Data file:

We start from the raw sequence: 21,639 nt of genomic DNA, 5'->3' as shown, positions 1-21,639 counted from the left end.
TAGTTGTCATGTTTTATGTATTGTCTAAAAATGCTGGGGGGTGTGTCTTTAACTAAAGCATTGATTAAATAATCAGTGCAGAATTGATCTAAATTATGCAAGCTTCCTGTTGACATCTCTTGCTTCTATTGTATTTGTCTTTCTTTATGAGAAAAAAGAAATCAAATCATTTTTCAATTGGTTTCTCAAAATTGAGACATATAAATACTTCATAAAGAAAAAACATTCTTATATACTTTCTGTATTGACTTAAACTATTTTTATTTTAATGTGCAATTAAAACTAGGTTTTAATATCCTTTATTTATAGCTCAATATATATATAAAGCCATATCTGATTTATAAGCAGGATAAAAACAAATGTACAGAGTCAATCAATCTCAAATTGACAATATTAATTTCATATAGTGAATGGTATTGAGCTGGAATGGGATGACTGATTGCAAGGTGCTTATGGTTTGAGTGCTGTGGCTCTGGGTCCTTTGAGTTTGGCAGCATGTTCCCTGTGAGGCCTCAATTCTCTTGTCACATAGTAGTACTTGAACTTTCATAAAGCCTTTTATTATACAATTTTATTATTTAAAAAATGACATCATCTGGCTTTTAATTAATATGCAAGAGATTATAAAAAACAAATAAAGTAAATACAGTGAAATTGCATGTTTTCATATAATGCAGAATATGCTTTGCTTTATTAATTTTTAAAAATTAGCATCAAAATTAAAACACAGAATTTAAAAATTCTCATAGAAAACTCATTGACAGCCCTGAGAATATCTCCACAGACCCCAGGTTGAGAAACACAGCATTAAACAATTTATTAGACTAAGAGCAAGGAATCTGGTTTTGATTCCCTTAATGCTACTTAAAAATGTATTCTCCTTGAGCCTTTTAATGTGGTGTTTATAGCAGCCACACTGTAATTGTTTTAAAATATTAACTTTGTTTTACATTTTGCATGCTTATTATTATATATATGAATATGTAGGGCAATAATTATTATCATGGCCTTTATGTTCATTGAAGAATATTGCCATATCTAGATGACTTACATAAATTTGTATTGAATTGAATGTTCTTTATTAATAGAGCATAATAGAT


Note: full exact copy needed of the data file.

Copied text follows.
We start from the raw sequence: 21,639 nt of genomic DNA, 5'->3' as shown, positions 1-21,639 counted from the left end.
TAGTTGTCATGTTTTATGTATTGTCTAAAAATGCTGGGGGGTGTGTCTTTAACTAAAGCATTGATTAAATAATCAGTGCAGAATTGATCTAAATTATGCAAGCTTCCTGTTGACATCTCTTGCTTCTATTGTATTTGTCTTTCTTTATGAGAAAAAAGAAATCAAATCATTTTTCAATTGGTTTCTCAAAATTGAGACATATAAATACTTCATAAAGAAAAAACATTCTTATATACTTTCTGTATTGACTTAAACTATTTTTATTTTAATGTGCAATTAAAACTAGGTTTTAATATCCTTTATTTATAGCTCAATATATATATAAAGCCATATCTGATTTATAAGCAGGATAAAAACAAATGTACAGAGTCAATCAATCTCAAATTGACAATATTAATTTCATATAGTGAATGGTATTGAGCTGGAATGGGATGACTGATTGCAAGGTGCTTATGGTTTGAGTGCTGTGGCTCTGGGTCCTTTGAGTTTGGCAGCATGTTCCCTGTGAGGCCTCAATTCTCTTGTCACATAGTAGTACTTGAACTTTCATAAAGCCTTTTATTATACAATTTTATTATTTAAAAAATGACATCATCTGGCTTTTAATTAATATGCAAGAGATTATAAAAAACAAATAAAGTAAATACAGTGAAATTGCATGTTTTCATATAATGCAGAATATGCTTTGCTTTATTAATTTTTAAAAATTAGCATCAAAATTAAAACACAGAATTTAAAAATTCTCATAGAAAACTCATTGACAGCCCTGAGAATATCTCCACAGACCCCAGGTTGAGAAACACAGCATTAAACAATTTATTAGACTAAGAGCAAGGAATCTGGTTTTGATTCCCTTAATGCTACTTAAAAATGTATTCTCCTTGAGCCTTTTAATGTGGTGTTTATAGCAGCCACACTGTAATTGTTTTAAAATATTAACTTTGTTTTACATTTTGCATGCTTATTATTATATATATGAATATGTAGGGCAATAATTATTATCATGGCCTTTATGTTCATTGAAGAATATTGCCATATCTAGATGACTTACATAAATTTGTATTGAATTGAATGTTCTTTATTAATAGAGCATAATAGAT